Dr. Can Kasapoglu, Security and Defense Studies Program Director

Emre Kursat Kaya, Research Fellow

Adalat Raimova, Research Assistant

What Happened?

  • As of February 12, 2020, Baath regime forces have taken full control of the strategic M5 Damascus-Aleppo highway for the first time since 2012.
  • Detachments from the Turkish-backed Syrian National Army (formerly Free Syrian Army) started a counter-offensive towards Saraqib. The situation between Saraqib and Idlib is highly fluxional. Control over the town of al-Neirab on the M4 highway has changed several times between the regime and the opposition in the last few days.
  • The opposition forces shot down a Mi-17 helicopter of the Syrian Arab Armed Forces between near al-Neirab. With this attack, the opposition showcased its MANPADS capabilities.
  • The US expressed firm support to Turkey. Notably, the US Special Envoy for Syria, James Jeffrey, gave a statement in Turkish in which he called the Turkish troops killed by the regime ‘our martyrs’. Turkey’s Defense Minister Hulusi Akar has also asked for support from Turkey’s NATO allies.

A Mi-17 helicopter was shot down by the armed opposition around al-Neirab.

Turkey’s New Game Plan

  • At the time of writing, President Erdogan addressed the members of his ruling Justice and Development Party. In his speech, the president explained Ankara’s stance as to the Baath regime’s advances and the Idlib conundrum, as summarized through bullet points below:
    • Turkey will do everything in the air and on the ground to push regime forces back to the limits agreed in the Sochi Agreement.
    • Turkey will not allow any provocations by any group in and around Idlib.
    • Turkey will target the Syrian Arab Army anywhere in Syria in case of any harm done to the Turkish forward-deployed personnel.
    • Syria’s stability, clear of dictatorship and terrorism, remains one of Turkey’s top national security issue in the 21st century.


Open-Source Intelligence Analysis

  • Having secured control over the M5 highway, Assad’s forces are likely to concentrate their offensive through three axes as illustrated below: (1) Arihah on the M4 highway; (2) Kafr Nabl, near Maarat al-Numan; (3) the Kafr Nouran-Darat Izza axis, in the north of Idlib.

Potential regime offensive routes and towns targeted by Russian Aerospace Forces. Map courtesy of LiveuaMap.com.

  • A Turkish-backed SNA counter-offensive halted the Syrian Arab Army advance towards Arihah. Clashes now intensify in al-Neirab. Turkish heavy armor has been supporting the opposition campaign in this front.
  • Kafr Nabl remains an alternative route for the regime’s assault on Jisr al-Shugur. So far, we monitored limited ground offensive by the Syrian Arab Army in this front. However, the Russian Aerospace Forces (RuAF) has carried out intensive airstrikes on Kafr Nabl.
  • The RuAF has also targeted tactically important positions in the north of Idlib in an attempt to cut the lines of communications between the western Aleppo and Idlib-city fronts. The Russian aircraft have predominantly targeted the towns of Kafr Nouran, al-Atarib, and Darat Izza.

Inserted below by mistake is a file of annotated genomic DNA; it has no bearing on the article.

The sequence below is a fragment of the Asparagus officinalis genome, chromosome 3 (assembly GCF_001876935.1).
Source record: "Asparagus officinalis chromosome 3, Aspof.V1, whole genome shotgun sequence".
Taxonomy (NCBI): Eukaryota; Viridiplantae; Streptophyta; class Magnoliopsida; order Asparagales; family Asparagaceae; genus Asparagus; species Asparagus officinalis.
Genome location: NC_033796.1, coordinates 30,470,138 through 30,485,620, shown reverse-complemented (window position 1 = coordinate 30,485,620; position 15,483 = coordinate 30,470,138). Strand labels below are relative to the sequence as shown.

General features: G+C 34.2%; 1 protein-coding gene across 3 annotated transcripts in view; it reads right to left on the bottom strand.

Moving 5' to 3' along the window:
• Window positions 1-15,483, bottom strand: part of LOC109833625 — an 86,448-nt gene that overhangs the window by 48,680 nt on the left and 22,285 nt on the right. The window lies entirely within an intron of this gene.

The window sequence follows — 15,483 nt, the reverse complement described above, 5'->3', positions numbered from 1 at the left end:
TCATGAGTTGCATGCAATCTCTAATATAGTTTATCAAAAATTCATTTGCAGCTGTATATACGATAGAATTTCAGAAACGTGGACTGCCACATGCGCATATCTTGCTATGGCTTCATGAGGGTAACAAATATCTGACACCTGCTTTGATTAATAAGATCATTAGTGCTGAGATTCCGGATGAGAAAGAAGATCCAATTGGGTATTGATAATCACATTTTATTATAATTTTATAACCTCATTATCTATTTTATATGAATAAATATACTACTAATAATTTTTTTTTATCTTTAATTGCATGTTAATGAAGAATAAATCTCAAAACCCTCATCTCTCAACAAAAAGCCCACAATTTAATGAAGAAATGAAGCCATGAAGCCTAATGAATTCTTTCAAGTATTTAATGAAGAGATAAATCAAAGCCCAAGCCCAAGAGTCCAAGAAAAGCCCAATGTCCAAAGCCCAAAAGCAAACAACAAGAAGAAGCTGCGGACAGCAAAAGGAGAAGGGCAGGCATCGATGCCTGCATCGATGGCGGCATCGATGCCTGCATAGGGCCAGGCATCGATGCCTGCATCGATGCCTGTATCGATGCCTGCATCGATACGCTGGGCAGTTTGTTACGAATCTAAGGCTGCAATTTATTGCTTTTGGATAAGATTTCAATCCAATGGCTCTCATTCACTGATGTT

• At the time of writing, the Syrian Arab Army’s principle combat units have not been deployed for an offensive to control the abovementioned towns as intensive clashes continue around western Aleppo.
  • Our open-source intelligence review suggest that Assad’s forces are now facing battle-hardened groups in multiple fronts, such as the Kavkaz fighters in Khan Asal and the Turkistan Islamic Party in the western Aleppo. The latter dominates Jisr al-Shugur too.


Political-Military Assessment

  • The risk of an uncontrollable escalation between the Syrian Arab Armed Forces and the Turkish military is growing. While Ankara flexes its muscles to reverse the Baath regime’s momentum, Assad’s forces continue to advance in key fronts. In the meanwhile, the Russian Federation has actively carried out airstrikes. The Kremlin’s stance is far away from brokering a ceasefire.
  • The regime has deployed its elite and praetorian units for the battle of Idlib. These sectarian formations are likely to cause additional problems. Up until now, we have observed provocations mostly in the Idlib front. However, the western Aleppo axis also deserves attention. Maher al-Assad’s 4th Armored Division, along with the Shiite militia including the Lebanese Hezbollah paramilitaries, operate in this sector.
  • Recent developments in the battleground showcased boosted anti-tank guided missiles (ATGM) and short-range air defense capabilities at the armed opposition’s arsenal. While this can slow down the regime’s advance, the transfer of advanced arms to the Idlib region is likely to cause grave concerns among Russian military planners.
  • President Erdogan’s highlighted Ankara’s will to confront both the regime and the terrorist groups at the same time. The latter policy aims at offering additional assurances to Moscow. However, the Turkish administration’s call for a regime withdrawal back to the Sochi Agreement status quo cannot be implemented in the absence of a major military campaign. In the coming days, a Turkey-backed counter-offensive attempt remains likely. The Turkish Armed Forces enjoys clear superiority over the Syrian Arab Army. Yet, without adequate close-air-support, a ground campaign to repel the regime forces would be very risky and can lead to heavy casualties. Russian control of the Syrian airspace looms large as the main hindrance to Turkey’s counteroffensive plan.